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Scott Coulter is a Philadelphia-based therapist and musician. Since being diagnosed with Type 1 diabetes at age 15, he has had a strong desire to share the knowledge he’s gained in both his personal and professional lives to help others living with diabetes. In his role as a therapist, Scott has worked with individuals and families struggling to face the challenges that come with a chronic medical condition. And as a musician, Scott has spent a good deal of time on the road, learning to manage his diabetes while living off gas station breakfasts and working until 3 AM every night. Away from work, Scott enjoys spending time with his wife and four cats, catching up on the latest episode of Breaking Bad, and taking time to write.
None of us take this journey alone. We might be the only ones checking our blood sugar, taking our insulin, struggling with our complications, but we’re not alone in our journeys. No human being is truly alone. We are always part of one another’s lives…
Spring is here. It has been a looong, cold, and snowy winter. I’m usually a big fan of winter — I love snowstorms, they make me feel like a kid again. But this year was a little much even for me. So it’s nice to hear the birds chirping and feel the air warming…
I think the overriding theme of this week is “making do when things aren’t perfect.” Now, diabetes is never perfect. That doesn’t mean we can’t manage it well, of course. Little fluctuations won’t sink the ship. But even on the best days, diabetes throws a little UNpredictability our way…
When I was in high school, I struggled with a feeling of being weak. In particular, I really felt that having diabetes made me biologically “unfit,” unable to survive without assistance, sickly, and overly dependent on outside help…
It’s amazing how easy it is for us to deny ourselves the credit we deserve. I’m horrible about this! I shame myself so easily, it’s ridiculous. And I’m far too hard on myself MOST of the time. I’ve always known this, and yet continue to do it more often than I want to admit (pardon me while I shame myself over my bad habit of shaming myself…)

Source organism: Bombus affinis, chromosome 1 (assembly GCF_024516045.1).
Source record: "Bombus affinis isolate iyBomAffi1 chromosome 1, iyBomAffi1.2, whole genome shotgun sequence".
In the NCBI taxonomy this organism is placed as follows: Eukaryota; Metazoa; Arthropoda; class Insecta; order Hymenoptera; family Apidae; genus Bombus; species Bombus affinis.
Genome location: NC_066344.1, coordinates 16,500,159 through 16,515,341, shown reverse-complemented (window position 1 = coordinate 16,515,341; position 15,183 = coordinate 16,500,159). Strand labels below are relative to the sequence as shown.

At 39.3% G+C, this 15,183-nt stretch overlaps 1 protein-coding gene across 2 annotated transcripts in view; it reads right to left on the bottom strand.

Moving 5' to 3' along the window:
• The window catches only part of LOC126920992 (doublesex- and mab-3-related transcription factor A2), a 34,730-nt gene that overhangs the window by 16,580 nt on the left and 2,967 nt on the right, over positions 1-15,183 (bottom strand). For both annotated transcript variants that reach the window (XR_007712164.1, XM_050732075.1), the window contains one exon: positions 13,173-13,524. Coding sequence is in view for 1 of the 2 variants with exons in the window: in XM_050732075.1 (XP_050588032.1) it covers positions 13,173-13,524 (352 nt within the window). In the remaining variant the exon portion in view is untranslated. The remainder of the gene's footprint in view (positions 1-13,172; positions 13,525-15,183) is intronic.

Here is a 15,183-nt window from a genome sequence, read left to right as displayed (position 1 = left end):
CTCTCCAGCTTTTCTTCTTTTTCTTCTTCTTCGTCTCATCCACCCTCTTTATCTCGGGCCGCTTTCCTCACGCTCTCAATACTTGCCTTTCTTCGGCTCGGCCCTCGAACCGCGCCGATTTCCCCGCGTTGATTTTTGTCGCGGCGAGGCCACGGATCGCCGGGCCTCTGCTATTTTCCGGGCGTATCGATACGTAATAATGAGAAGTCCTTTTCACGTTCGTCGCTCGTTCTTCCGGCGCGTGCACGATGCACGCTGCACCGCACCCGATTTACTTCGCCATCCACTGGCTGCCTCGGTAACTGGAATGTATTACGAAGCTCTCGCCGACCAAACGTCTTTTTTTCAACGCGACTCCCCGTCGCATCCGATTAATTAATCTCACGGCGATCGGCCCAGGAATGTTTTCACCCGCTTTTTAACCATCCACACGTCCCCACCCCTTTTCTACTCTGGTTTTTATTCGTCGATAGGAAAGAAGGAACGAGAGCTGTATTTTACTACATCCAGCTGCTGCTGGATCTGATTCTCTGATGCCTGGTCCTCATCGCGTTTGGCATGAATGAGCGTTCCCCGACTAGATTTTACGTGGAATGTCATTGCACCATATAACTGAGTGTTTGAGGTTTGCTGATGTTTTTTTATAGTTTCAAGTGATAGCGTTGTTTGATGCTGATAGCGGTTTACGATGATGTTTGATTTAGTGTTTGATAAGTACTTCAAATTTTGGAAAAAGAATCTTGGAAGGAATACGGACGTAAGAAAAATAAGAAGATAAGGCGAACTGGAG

That’s not a typo you read. I want to talk about the problem with how we talk about the problems with Obamacare. I know this is a topic not directly tied to diabetes, but health insurance, and our rather precarious health-care system, certainly has a LARGE impact on all of us living with this preexisting condition…
Most of you have probably never heard of Naropa University in Boulder, Colorado. Heck, the computer just underlined “Naropa” to inform me I misspelled something! But it’s a real place. It’s where my mother taught for many years, and where I spent a lot of time as a youngster. It’s a wonderful place, founded in the mid-70’s by a Tibetan Buddhist scholar and former monk…
Diabetes is a management disease. It involves a lot of daily monitoring, a lot of analyzing trends and patterns, and a lot of number-crunching. Information is the name of the game for us Diabetians. And we live in an age where the ease of obtaining that information in real-time is vastly easier than it was 20–30 years ago…
I didn’t really want to write a blog entry this week. It’s been a long week, I’m tired, and I’m not in the mood to think about diabetes right now. Nevertheless, I’m sitting down in front of my computer giving it my best shot. That’s how it is, living with diabetes…
I’m a huge Denver Broncos fan…anyone who saw the massacre that was Super Bowl 48 can guess how I’m feeling this week…
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